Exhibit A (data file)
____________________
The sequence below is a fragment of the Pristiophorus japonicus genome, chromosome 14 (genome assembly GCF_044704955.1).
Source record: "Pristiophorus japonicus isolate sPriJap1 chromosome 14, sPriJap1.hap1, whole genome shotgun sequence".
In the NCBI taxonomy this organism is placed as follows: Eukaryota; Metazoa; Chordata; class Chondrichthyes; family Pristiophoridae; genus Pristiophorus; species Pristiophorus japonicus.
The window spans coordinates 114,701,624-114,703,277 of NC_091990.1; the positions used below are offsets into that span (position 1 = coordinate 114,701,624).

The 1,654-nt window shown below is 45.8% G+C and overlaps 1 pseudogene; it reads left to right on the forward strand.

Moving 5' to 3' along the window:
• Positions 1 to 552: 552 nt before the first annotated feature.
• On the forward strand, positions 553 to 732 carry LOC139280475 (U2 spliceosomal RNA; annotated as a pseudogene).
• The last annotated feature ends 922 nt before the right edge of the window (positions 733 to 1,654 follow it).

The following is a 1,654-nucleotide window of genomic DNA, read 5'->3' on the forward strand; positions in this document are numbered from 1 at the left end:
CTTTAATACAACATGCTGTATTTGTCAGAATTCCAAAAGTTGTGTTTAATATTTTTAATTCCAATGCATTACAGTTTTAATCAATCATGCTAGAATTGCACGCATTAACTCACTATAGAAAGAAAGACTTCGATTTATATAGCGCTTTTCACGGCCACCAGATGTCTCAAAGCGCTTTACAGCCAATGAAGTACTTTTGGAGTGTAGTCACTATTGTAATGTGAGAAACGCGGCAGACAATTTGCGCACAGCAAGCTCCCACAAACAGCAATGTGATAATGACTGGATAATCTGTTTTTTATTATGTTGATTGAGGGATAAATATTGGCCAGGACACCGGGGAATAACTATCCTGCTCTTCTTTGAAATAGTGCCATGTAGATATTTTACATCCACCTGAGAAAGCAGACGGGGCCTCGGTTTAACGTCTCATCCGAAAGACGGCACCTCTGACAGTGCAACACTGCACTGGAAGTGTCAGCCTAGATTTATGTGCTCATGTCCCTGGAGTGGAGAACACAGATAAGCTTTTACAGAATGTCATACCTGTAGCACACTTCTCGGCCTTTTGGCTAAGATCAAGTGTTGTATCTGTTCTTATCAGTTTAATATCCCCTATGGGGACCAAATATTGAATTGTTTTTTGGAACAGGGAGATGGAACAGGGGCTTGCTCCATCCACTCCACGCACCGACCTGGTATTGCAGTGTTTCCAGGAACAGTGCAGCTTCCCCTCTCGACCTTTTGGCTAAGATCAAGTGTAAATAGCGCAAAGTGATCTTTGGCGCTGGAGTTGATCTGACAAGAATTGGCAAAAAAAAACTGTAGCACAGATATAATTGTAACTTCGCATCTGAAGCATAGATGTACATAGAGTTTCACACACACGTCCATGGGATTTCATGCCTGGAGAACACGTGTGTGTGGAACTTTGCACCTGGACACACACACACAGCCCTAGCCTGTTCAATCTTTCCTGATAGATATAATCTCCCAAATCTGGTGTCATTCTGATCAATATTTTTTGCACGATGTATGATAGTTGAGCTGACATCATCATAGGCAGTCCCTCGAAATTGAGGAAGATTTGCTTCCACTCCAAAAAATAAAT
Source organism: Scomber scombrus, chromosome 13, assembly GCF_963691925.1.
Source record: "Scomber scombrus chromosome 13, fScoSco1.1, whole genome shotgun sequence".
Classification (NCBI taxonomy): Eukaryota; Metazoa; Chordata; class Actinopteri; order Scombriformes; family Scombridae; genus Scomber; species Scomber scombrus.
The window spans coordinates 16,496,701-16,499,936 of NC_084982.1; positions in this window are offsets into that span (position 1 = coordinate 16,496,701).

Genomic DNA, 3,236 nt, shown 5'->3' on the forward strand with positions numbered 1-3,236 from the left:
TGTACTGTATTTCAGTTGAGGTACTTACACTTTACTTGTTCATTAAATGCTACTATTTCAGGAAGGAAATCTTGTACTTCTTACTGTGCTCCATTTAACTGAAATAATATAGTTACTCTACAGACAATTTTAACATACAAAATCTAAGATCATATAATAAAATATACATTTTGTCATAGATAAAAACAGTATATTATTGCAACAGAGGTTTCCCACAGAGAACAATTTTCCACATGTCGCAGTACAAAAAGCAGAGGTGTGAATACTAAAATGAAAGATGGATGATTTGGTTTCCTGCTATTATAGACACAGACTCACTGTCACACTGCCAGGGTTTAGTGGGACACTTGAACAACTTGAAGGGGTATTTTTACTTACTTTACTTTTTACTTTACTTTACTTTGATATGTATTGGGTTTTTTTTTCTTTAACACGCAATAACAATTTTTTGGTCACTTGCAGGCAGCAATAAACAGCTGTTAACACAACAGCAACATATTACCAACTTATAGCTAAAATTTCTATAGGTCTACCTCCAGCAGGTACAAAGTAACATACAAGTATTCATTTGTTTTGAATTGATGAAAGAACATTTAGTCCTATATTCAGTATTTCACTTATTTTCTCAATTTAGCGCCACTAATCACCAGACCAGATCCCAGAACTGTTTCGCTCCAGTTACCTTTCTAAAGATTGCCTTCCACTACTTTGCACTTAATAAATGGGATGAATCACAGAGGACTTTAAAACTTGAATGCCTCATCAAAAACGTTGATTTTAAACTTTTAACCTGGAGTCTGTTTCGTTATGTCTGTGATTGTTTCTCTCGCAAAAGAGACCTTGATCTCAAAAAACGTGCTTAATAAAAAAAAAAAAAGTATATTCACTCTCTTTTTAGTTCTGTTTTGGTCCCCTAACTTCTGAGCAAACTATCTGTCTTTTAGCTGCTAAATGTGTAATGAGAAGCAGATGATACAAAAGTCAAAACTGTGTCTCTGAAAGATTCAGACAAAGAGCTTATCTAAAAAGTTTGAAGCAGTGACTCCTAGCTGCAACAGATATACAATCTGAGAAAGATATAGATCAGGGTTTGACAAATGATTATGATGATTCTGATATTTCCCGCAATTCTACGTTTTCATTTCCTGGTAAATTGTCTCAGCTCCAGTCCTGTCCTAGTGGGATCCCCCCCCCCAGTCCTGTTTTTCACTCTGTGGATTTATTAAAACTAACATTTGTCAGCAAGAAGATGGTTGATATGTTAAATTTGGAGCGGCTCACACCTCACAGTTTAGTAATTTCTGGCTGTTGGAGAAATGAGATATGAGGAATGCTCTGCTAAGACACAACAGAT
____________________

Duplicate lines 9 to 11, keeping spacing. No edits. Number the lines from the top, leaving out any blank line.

• The last annotated feature ends 922 nt before the right edge of the window (positions 733 to 1,654 follow it).

The following is a 1,654-nucleotide window of genomic DNA, read 5'->3' on the forward strand; positions in this document are numbered from 1 at the left end:
CTTTAATACAACATGCTGTATTTGTCAGAATTCCAAAAGTTGTGTTTAATATTTTTAATTCCAATGCATTACAGTTTTAATCAATCATGCTAGAATTGCACGCATTAACTCACTATAGAAAGAAAGACTTCGATTTATATAGCGCTTTTCACGGCCACCAGATGTCTCAAAGCGCTTTACAGCCAATGAAGTACTTTTGGAGTGTAGTCACTATTGTAATGTGAGAAACGCGGCAGACAATTTGCGCACAGCAAGCTCCCACAAACAGCAATGTGATAATGACTGGATAATCTGTTTTTTATTATGTTGATTGAGGGATAAATATTGGCCAGGACACCGGGGAATAACTATCCTGCTCTTCTTTGAAATAGTGCCATGTAGATATTTTACATCCACCTGAGAAAGCAGACGGGGCCTCGGTTTAACGTCTCATCCGAAAGACGGCACCTCTGACAGTGCAACACTGCACTGGAAGTGTCAGCCTAGATTTATGTGCTCATGTCCCTGGAGTGGAGAACACAGATAAGCTTTTACAGAATGTCATACCTGTAGCACACTTCTCGGCCTTTTGGCTAAGATCAAGTGTTGTATCTGTTCTTATCAGTTTAATATCCCCTATGGGGACCAAATATTGAATTGTTTTTTGGAACAGGGAGATGGAACAGGGGCTTGCTCCATCCACTCCACGCACCGACCTGGTATTGCAGTGTTTCCAGGAACAGTGCAGCTTCCCCTCTCGACCTTTTGGCTAAGATCAAGTGTAAATAGCGCAAAGTGATCTTTGGCGCTGGAGTTGATCTGACAAGAATTGGCAAAAAAAAACTGTAGCACAGATATAATTGTAACTTCGCATCTGAAGCATAGATGTACATAGAGTTTCACACACACGTCCATGGGATTTCATGCCTGGAGAACACGTGTGTGTGGAACTTTGCACCTGGACACACACACACAGCCCTAGCCTGTTCAATCTTTCCTGATAGATATAATCTCCCAAATCTGGTGTCATTCTGATCAATATTTTTTGCACGATGTATGATAGTTGAGCTGACATCATCATAGGCAGTCCCTCGAAATTGAGGAAGATTTGCTTCCACTCCAAAAAATAAAT